Dalai Lama believes religion may be unnecessary
August 26, 1999
New York — With a round of characteristic chuckling, the 14th Dalai Lama told a small group of reporters about the arduous seven-year process it took to produce his latest book.
”Rewrite! Rewrite! Rewrite!”
Those exertions paid off. As the lama was conducting a Kalachakra initiation into Buddhist enlightenment at Bloomington, Ind., this week, his brand-new book, ”Ethics for the New Millennium,” made The New York Times best sellers list.
Not only that. He is one of the few authors ever to land two titles on the list simultaneously. ”The Art of Happiness,” billed as a ”handbook for living,” has been a best seller for 31 weeks running. (Both books are published by Riverhead.)
”Art of Happiness” was written with Phoenix psychiatrist Howard C. Cutler, while ”Ethics,” a perceptive and deceptively simple book, is the lama’s second major solo writing in English. The first was his 1990 autobiography.
With his success in the book market, the Dalai Lama joins the other two superstars of world religion, Pope John Paul II and the Rev. Billy Graham. And as a crowd-pleaser at New York’s Central Park, only those two have drawn religious turnouts larger than the 40,000 the Dalai Lama drew this month. An impressive accomplishment for a Buddhist in a traditionally Christian country.
Recommended Stories For You
The lama’s fame stems from his own sunny personality and the pertinence of his teachings. Other contributing factors are his 1989 Nobel Peace Prize and Hollywood pop Buddhism, and the mystique surrounding his office.
For centuries, each Dalai Lama has played a dual role as revered Buddhist personification of divine compassion and as monarch of Tibet. When the lama dies, monks search for his reincarnation in an infant, using various forms of divination.
He was born in 1935 and identified as the reincarnate Dalai Lama at age two. In 1959 he fled Chinese communist occupation and has since lived in India, managing the complex political task of rallying exiles and seeking restored autonomy for his homeland.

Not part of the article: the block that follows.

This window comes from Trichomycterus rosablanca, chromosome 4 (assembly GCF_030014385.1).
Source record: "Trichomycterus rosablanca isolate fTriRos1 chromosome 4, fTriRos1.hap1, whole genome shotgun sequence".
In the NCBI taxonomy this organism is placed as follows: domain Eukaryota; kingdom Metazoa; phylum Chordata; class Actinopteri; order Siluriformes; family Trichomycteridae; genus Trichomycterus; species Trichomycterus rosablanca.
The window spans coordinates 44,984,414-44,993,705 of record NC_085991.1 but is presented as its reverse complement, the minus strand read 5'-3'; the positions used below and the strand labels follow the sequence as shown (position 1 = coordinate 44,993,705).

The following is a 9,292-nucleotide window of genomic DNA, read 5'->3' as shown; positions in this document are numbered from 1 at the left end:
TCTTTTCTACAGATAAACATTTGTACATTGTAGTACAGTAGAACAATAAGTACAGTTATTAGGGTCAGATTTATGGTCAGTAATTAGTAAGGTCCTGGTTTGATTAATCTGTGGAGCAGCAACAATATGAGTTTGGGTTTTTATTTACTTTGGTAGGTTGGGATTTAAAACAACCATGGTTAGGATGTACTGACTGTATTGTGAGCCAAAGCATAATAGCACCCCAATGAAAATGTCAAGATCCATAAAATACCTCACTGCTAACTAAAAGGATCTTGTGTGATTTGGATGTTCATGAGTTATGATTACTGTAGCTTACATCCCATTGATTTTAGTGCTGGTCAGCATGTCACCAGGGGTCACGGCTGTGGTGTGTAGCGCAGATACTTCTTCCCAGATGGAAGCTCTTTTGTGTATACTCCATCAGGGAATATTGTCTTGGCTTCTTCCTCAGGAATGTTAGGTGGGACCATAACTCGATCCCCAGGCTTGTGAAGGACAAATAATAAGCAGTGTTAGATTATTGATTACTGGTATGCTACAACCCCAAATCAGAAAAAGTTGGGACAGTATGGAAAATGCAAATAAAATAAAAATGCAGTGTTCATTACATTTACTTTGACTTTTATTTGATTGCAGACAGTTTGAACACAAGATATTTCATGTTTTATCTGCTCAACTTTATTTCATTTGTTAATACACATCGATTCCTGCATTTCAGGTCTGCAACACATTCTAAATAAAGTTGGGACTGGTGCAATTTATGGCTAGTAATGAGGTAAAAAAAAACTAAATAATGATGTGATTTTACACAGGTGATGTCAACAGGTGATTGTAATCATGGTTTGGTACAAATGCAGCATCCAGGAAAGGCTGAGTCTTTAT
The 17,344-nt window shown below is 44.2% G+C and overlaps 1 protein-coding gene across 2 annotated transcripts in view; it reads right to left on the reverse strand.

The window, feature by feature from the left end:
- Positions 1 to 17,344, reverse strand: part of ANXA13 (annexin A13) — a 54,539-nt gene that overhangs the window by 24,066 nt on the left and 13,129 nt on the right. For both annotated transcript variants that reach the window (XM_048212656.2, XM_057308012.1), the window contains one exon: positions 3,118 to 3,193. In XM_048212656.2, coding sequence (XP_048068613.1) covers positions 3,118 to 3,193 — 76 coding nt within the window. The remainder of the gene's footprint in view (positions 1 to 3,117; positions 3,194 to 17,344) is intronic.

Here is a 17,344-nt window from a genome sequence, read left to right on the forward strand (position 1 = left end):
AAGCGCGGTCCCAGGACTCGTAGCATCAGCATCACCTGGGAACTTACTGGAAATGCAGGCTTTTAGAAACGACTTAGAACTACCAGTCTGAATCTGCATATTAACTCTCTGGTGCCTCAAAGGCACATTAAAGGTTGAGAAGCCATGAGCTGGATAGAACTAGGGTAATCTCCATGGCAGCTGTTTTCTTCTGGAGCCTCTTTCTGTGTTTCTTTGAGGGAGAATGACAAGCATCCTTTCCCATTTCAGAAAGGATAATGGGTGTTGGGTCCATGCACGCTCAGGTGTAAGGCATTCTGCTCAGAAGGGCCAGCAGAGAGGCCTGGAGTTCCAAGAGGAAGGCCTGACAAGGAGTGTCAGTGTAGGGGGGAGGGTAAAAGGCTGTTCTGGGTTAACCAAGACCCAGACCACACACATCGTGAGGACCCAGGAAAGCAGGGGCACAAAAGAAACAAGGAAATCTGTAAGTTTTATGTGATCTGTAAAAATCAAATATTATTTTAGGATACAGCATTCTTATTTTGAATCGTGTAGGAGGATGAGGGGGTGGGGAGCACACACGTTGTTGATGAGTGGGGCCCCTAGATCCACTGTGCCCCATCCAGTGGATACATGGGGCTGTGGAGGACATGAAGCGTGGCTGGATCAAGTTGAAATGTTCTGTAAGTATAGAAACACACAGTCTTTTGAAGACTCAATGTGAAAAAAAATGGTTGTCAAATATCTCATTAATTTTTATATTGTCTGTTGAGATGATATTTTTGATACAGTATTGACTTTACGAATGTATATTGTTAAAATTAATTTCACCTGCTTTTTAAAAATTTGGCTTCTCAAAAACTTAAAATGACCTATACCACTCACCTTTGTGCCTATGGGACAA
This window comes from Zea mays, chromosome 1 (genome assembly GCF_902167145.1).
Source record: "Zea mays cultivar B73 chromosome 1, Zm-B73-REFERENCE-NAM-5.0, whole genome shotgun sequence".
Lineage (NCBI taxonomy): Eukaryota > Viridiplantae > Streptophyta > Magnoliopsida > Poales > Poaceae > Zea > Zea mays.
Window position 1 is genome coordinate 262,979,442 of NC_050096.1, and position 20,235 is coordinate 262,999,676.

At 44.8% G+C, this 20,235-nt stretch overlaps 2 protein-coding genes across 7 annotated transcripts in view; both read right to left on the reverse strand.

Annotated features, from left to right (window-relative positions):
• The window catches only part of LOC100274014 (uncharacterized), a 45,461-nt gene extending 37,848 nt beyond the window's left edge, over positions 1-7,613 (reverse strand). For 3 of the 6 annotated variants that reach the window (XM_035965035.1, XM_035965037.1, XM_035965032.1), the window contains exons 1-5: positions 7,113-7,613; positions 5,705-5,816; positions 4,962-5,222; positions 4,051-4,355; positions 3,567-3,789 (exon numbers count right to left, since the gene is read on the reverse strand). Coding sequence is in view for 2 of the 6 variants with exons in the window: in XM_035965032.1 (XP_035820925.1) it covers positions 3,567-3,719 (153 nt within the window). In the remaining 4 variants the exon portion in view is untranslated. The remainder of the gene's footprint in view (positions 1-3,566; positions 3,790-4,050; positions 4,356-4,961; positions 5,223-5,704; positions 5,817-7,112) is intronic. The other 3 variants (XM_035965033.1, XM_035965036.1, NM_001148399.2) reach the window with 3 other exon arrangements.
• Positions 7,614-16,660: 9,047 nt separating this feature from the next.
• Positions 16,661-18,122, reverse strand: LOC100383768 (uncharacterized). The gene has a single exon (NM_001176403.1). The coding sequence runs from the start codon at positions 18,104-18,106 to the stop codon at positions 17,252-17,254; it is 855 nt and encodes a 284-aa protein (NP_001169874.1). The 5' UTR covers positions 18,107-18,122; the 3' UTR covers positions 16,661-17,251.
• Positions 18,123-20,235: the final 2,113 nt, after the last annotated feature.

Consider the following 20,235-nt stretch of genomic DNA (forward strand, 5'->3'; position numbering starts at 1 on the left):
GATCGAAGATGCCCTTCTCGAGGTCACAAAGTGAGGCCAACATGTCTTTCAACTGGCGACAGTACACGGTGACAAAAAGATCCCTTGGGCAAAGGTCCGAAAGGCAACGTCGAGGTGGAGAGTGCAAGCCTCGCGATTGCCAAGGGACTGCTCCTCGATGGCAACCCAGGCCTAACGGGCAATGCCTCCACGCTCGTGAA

The Dalai Lama downplays his traditional status as a divine bodhisattva and, lately, as Buddhism’s first global celebrity. ”Not relevant as a Buddhist practitioner. Wrong motivation! Becomes polluted,” he remarks in clear but clipped English.
”Everybody criticize. Hostile doesn’t matter. So ultimately check myself. So not bother what people say. I am called a devil. Some say god-king. Nonsense! I am just an ordinary human being,” he says with another burst of laughter.
The Dalai Lama takes a similarly low-key approach in ”Ethics for the New Millennium,” asserting things you might not expect to hear from a world-class spiritual teacher:
”Whether or not a person is a religious believer does not matter much.”
”We humans can live quite well without recourse to religious faith.”
”I sometimes say that religion is something we can perhaps do without.”
“Religious belief is not a precondition either of ethical conduct or of happiness.”
Not that the Dalai Lama is trashing religion. In fact he believes the person who sincerely practices a faith ”will benefit enormously” and that religion can do the same for all of humanity.
Problem is, he writes, ”the influence of religion on people’s lives is generally marginal, at least in the developed world.” He doubts that even a billion people could be called daily practitioners of their faiths. So his book seeks to teach a moral consciousness that makes no appeal to religious faith.
Buddhism lends itself to this approach more than many faiths, since it is more a path than a creed, more a mindset than a worship tradition, and holds no unified view on the existence of God or gods. That is part of its appeal to certain secularized questers in America.
Though the lama uses little denominational jargon, ”Ethics” centers on a soft-sell version of the concept lying at the heart of Buddhism: People suffer because they have raging desires that cannot be fulfilled. Control of desire brings happiness and compassionate living toward others.
The Dalai Lama has been ever more convinced of this since his first visit to Europe in 1973. In more recent times he has visited the United States nearly once a year.
The rich tend to live in luxury and acquire more, he observes, rather than sharing their good fortune. The evident result is ”anxiety, discontent, frustration, uncertainty, doubt and depression” in wealthier nations. This inner suffering is connected with ”growing confusion as to what constitutes morality.”
For the Dalai Lama, the essence of morality is compassion toward other people and all creatures. But moderns are tempted to cut themselves off from neighbors and community, he thinks.
Technology and economics exacerbate the problem.
It strikes him that people in materially developed nations ”are in some ways less satisfied, are less happy, and to some extent suffer more than those living in the least developed countries… . It often seems that those with nothing are, in fact, the least anxious, though they are plagued with physical pains and suffering.”
Raised in isolation with scant knowledge of other faiths, the Dalai Lama today expresses respect for all the great world religions and thinks they should remain separate and distinct. ”For me Buddhism remains the most precious path,” he writes. But it is not necessarily best for everybody.